How every day activities and a new way to do cardio can shave hours off your workouts
Let’s face it… we are a society of convenience. You can get almost anything in a drive-thru these days, whether it’s food, money or prescriptions. Instead of going to the mall to purchase something, we shop online. And instead of going to the library to look something up, we use the Internet.
All those conveniences have made us lazy. And when it comes to offsetting that laziness with exercise, it’s hard to find the time to fit in a workout.
But two new studies reveal it’s a lot easier to fit in exercise than we realize.
The first study shows an active lifestyle may be just as beneficial as a structured workout. You even reap the same health benefits, like preventing metabolic syndrome, high blood pressure, and high cholesterol. An active lifestyle requires you make small changes to activities you do every day. Some ideas include: standing up and pacing while talking on the phone, chopping and prepping your own vegetables instead of buying pre-made ones, raking the leaves/shoveling the snow instead of using a blower, and shopping at the store instead of logging onto the computer.
If you do a few of these simple things, there is a very good chance you will meet the federal guideline that recommends 30 minutes of physical activity a day… and you’ll accomplish that without stepping foot inside a gym!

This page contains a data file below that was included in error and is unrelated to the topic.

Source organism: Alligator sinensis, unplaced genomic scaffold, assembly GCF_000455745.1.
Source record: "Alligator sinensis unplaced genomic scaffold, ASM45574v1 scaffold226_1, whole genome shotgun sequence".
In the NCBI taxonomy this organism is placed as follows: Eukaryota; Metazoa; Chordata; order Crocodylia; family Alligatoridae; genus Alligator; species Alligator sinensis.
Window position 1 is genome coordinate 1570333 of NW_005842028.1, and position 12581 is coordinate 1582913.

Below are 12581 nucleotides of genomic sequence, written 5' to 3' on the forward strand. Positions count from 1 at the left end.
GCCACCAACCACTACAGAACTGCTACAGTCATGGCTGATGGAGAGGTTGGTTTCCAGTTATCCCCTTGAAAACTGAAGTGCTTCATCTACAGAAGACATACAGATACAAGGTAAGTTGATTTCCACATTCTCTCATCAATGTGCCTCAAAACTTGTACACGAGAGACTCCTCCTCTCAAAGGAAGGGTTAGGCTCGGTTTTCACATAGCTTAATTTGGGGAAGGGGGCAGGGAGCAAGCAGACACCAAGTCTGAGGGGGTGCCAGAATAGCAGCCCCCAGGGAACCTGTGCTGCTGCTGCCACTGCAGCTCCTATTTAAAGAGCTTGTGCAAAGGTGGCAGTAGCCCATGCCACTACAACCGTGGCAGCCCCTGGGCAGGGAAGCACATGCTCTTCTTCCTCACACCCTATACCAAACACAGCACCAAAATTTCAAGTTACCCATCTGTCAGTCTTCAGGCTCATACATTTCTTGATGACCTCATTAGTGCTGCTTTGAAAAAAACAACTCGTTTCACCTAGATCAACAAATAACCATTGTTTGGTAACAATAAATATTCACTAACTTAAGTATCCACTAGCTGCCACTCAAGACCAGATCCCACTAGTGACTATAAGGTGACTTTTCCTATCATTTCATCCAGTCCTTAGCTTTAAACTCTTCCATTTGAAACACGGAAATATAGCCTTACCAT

If you want to do more than the minimum and are looking to improve your fitness, there is a time efficient way to do that, too.
That’s where the other study comes in. It looked at two ways to achieve all the benefits of endurance training in a fraction of the time. You just replace the long miles with High intensity Interval Training (HIT) and Sprint Interval Training (SIT). The research shows three sessions of SIT, which takes just 90 minutes a week is as effective as five sessions of steady state endurance exercise which consumes five hours of your week.
The HIT and SIT are just as effective in increasing insulin sensitivity. That adds up to better insulin delivery and improved fat burning. Researchers also found reduced stiffness in large arteries; an important factor in reducing vascular disease.
So how do you perform the exercise? SIT involves four to six repeated 30 second “all out” sprints followed by 4.5 minutes of very low intensity exercise. SIT is recommended for young and healthy individuals because the duration of the high intensity workload. But, anyone can do its alternative, HIT. That program involves 15-60 second bursts of high intensity work followed by 2-4 minute intervals of low intensity. In this study, spinning bikes were used. But, SIT and HIT can be done on a treadmill, elliptical, or outside.
By finding 90 minutes a week to complete three SIT or HIT workouts, you can dramatically improve your fitness. And when you combine those workouts with a more active lifestyle, you’ll actually be getting more exercise than the average American; plus, enjoying all the health benefits that go along with it.
If you have a story idea or to ask a question, email Michelle at firstname.lastname@example.org.
Michelle Fiscus and her husband own a personal training and nutrition business based in Frederick County and hold industry certifications and credentials.